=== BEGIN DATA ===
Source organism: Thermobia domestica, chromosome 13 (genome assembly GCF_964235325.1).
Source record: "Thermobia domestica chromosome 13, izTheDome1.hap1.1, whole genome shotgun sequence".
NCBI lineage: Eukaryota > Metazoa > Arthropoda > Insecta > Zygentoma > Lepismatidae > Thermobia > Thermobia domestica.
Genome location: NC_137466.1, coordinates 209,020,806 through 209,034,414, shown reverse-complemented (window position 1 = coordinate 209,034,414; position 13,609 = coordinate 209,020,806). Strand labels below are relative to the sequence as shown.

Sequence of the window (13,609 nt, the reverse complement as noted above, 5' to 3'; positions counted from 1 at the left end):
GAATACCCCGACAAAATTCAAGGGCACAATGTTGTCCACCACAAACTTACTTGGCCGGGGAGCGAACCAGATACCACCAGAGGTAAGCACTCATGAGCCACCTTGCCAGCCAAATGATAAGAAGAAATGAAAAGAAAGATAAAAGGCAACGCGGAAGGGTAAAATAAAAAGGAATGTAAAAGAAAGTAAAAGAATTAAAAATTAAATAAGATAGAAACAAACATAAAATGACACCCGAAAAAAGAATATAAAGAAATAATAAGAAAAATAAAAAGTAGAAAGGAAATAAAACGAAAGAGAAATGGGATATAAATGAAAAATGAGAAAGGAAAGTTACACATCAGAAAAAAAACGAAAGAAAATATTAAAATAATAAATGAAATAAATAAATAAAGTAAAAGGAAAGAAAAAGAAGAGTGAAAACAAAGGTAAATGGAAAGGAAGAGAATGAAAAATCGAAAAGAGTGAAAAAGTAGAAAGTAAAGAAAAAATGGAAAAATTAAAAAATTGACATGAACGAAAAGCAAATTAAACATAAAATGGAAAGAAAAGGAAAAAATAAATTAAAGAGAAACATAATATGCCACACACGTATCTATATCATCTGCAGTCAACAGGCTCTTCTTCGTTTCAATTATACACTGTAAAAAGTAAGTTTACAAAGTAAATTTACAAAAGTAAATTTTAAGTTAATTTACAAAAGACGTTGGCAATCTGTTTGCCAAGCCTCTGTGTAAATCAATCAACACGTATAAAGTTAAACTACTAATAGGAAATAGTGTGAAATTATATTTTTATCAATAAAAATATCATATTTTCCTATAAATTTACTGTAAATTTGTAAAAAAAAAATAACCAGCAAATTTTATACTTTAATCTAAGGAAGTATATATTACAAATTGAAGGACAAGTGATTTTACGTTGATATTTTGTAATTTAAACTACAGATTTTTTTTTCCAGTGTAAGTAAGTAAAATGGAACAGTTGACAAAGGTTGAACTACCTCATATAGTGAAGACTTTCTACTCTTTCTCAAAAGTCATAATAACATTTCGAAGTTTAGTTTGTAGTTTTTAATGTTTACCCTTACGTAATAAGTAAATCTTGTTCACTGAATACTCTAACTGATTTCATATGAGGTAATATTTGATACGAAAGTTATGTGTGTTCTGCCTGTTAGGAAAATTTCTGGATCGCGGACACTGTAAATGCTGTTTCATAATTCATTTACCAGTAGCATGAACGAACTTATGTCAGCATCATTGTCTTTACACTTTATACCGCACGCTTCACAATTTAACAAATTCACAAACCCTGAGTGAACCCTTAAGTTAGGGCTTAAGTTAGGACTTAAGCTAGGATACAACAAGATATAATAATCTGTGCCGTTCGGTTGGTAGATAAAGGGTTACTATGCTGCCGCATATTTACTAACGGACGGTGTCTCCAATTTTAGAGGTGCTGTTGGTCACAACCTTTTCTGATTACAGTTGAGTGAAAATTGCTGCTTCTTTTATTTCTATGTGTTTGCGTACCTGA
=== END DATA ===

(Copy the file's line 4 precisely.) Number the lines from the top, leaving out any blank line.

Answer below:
Genome location: NC_137466.1, coordinates 209,020,806 through 209,034,414, shown reverse-complemented (window position 1 = coordinate 209,034,414; position 13,609 = coordinate 209,020,806). Strand labels below are relative to the sequence as shown.